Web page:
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  • CUB 22055

    IN THE MATTER OF the Unemployment Insurance Act, 1971

    - and -

    IN THE MATTER OF a claim for benefit by
    David EASSON

    - and -

    IN THE MATTER OF an appeal to an Umpire by the
    claimant from a decision of the Board of Referees
    given at Edmonton, Alberta on October 7, 1992.





    The claimant has requested that this appeal be dealt with on the record and without a hearing. This is an appeal from the claimant of a Board of Referees decision which ultimately dismissed the claimant's appeal on grounds other than those upon which the Commission had disqualified the claimant.

    It is not necessary for me to review all of the facts in this case other than to simply mention that the Commission advised the claimant that he would be disqualified from receiving benefits on the grounds that he had lost his job due to his own misconduct. The Board of Referees carefully reviewed all of the facts and arrived at the following conclusion:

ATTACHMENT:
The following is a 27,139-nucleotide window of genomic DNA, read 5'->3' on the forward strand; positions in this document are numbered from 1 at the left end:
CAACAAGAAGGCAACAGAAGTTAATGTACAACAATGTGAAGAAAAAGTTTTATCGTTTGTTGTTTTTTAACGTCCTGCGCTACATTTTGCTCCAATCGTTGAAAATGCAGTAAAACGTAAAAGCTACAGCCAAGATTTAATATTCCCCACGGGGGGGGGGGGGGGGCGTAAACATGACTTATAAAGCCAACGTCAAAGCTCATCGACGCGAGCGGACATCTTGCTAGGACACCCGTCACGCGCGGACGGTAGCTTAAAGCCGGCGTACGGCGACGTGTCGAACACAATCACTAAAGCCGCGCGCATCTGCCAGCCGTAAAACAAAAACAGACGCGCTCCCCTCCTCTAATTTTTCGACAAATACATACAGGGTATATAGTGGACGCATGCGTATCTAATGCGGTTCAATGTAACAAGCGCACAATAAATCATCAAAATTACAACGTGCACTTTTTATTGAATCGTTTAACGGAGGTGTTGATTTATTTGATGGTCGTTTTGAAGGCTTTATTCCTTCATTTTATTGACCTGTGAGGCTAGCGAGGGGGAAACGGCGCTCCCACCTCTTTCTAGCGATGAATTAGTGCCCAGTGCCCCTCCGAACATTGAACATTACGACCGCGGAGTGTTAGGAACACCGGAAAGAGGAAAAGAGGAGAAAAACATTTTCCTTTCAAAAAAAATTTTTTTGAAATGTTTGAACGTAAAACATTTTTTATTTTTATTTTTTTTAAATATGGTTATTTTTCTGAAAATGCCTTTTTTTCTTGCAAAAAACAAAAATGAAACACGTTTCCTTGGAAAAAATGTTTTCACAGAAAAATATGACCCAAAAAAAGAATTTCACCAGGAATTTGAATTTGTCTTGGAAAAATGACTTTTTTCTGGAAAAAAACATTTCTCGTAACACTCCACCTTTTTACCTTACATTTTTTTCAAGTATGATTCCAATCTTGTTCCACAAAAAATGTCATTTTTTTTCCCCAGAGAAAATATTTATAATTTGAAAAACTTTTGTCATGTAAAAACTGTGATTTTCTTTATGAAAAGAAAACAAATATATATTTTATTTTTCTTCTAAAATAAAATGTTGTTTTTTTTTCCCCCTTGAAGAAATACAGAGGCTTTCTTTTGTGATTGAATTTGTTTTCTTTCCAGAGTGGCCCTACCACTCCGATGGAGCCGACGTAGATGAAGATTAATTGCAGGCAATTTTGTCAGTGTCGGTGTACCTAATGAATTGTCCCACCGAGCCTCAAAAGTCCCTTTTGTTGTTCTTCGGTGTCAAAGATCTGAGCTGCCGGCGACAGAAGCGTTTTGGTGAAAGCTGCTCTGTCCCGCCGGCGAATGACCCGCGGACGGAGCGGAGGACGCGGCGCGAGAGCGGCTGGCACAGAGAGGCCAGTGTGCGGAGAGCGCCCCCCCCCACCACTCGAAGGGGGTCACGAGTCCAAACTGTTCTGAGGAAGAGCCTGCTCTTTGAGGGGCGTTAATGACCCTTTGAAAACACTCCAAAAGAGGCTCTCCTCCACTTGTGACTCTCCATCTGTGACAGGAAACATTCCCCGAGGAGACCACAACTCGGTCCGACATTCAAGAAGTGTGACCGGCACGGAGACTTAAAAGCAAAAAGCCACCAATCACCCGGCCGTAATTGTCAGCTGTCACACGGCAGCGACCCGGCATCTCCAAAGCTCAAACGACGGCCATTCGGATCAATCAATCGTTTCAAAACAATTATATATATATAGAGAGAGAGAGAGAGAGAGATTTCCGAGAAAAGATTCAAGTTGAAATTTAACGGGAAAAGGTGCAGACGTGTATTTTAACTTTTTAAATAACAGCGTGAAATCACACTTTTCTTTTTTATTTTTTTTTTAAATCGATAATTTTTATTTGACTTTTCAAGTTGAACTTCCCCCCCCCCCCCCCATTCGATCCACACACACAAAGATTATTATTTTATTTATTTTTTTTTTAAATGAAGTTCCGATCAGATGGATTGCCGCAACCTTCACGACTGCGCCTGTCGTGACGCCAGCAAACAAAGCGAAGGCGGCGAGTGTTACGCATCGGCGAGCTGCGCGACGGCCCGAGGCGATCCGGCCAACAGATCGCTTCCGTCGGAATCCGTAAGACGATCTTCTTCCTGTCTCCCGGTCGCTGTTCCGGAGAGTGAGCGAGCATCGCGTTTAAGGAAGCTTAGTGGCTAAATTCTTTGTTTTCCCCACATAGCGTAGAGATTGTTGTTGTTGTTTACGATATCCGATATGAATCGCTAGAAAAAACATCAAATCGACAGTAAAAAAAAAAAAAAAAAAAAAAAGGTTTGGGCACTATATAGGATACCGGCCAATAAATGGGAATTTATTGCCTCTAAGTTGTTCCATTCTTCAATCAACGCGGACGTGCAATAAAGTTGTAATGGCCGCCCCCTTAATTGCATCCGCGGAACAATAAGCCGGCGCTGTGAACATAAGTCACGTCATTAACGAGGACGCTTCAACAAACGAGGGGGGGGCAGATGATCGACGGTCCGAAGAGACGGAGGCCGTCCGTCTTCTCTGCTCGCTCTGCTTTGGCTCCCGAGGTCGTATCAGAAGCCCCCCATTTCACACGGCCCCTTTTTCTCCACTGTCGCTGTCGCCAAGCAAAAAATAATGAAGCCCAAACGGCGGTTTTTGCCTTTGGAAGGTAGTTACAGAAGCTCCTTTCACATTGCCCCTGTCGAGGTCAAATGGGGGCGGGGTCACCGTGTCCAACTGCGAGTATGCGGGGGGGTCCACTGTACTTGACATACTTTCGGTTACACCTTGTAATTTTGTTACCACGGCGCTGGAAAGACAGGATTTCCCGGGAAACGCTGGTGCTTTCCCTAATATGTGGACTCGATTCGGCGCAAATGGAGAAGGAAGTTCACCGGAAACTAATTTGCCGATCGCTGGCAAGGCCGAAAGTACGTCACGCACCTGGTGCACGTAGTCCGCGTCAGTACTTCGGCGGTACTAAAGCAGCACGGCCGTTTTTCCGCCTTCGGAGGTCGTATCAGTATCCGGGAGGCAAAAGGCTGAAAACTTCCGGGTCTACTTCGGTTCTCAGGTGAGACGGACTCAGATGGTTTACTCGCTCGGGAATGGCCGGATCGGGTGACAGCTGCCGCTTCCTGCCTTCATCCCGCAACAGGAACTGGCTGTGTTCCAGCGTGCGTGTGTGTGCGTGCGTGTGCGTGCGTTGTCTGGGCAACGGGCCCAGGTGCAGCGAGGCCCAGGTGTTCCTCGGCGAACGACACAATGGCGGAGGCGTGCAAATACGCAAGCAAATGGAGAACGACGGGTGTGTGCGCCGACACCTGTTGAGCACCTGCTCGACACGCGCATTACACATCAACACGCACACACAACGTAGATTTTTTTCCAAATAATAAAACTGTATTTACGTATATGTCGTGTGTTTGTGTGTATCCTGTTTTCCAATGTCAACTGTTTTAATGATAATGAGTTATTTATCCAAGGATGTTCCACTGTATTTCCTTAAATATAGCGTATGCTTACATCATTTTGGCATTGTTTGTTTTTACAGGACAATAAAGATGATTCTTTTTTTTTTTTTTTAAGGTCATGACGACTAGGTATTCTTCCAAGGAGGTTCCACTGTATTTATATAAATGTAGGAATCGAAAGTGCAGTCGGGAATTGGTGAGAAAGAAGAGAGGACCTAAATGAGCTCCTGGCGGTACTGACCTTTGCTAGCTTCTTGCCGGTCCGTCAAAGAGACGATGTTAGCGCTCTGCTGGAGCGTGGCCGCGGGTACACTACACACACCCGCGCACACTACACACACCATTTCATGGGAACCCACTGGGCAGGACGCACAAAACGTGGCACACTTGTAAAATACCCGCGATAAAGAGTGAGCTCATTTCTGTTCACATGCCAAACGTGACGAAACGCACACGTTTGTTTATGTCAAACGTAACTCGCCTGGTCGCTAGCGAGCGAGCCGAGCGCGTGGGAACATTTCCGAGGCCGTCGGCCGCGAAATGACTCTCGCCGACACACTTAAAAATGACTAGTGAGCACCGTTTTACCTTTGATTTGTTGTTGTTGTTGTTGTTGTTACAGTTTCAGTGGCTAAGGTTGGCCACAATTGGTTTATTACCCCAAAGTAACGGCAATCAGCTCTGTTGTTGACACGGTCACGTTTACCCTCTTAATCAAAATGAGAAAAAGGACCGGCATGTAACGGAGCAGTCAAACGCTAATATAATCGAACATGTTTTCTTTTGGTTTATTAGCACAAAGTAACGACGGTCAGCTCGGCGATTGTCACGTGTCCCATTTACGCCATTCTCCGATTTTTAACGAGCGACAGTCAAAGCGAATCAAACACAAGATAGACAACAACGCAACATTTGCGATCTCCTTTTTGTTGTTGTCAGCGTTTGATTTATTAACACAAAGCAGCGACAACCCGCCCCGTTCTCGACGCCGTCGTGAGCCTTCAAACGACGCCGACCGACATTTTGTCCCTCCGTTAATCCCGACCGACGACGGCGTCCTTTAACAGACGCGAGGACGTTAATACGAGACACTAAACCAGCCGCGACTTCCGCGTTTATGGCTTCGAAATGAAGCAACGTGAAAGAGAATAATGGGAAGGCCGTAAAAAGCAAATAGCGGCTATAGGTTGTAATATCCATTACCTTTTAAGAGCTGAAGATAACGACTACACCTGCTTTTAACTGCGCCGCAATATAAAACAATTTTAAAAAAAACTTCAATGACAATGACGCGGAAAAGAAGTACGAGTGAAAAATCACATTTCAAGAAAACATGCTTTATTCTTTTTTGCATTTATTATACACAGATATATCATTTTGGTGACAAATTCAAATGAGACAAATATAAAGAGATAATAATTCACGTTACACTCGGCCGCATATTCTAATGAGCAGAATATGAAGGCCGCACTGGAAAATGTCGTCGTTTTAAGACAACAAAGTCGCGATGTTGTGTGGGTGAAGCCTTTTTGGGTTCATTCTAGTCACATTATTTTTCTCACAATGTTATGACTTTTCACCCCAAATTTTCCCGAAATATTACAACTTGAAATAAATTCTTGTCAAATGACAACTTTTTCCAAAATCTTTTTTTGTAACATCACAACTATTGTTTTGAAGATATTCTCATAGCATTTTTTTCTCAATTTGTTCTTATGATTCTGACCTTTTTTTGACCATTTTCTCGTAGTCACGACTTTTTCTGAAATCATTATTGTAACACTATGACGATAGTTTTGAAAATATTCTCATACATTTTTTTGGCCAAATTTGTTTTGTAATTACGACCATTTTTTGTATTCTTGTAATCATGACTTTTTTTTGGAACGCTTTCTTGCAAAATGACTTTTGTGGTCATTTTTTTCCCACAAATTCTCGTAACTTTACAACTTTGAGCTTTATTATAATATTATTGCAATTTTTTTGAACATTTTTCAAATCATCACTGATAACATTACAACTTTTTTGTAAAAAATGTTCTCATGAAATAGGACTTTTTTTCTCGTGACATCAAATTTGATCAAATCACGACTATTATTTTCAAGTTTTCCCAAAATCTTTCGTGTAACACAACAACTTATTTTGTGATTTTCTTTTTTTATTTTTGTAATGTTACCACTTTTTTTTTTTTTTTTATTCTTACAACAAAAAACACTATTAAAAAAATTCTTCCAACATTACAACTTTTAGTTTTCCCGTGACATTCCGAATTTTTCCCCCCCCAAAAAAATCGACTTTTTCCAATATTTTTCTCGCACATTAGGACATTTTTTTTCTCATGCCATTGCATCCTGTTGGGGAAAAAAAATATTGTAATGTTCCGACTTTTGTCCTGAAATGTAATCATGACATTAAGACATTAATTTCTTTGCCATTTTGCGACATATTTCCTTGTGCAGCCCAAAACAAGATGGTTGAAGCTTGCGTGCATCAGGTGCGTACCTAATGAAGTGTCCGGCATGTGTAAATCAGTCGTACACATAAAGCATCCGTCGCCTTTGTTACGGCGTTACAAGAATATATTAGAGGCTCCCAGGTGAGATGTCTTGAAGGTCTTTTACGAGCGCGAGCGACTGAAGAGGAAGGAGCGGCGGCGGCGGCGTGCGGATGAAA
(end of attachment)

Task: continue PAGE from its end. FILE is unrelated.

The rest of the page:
Bound by the Unemployment Insurance Act, by all the facts presented before it and by jurisprudence, this Board, after careful consideration, finds that David Easson did not lose his job by reason of his own misconduct but rather, he voluntarily quit. This Board finds, further, that a period of disqualification must be served by David Easson because he did not have "just cause" to quit when he did.
    (Emphasis added)

    It is evident from the foregoing that the Board found that there was no misconduct which was the only basis of the disqualification and indeed the only ground upon which the claimant's appeal was founded. The Board of Referees ought to have concluded its enquiry at that point and granted the claimant's appeal.

    In CUB 13453, I stated that the notions of "misconduct" and "voluntarily leaving without just cause" are two distinct notions and are treated as such under the Act. When the Commission has chosen to found that disqualification on one of these grounds the Board of Referees cannot substitute its own opinion, its jurisdiction on appeal is to determine whether that ground is well founded.

    In continuing its enquiry into other possible grounds for disqualification, the Board of Referees clearly exceeded its jurisdiction. This of course is sufficient reason, pursuant to section 80(a), to set aside the Board's decision. The claimant's appeal must therefore be granted.

    Pierre Denault


    October 13, 1992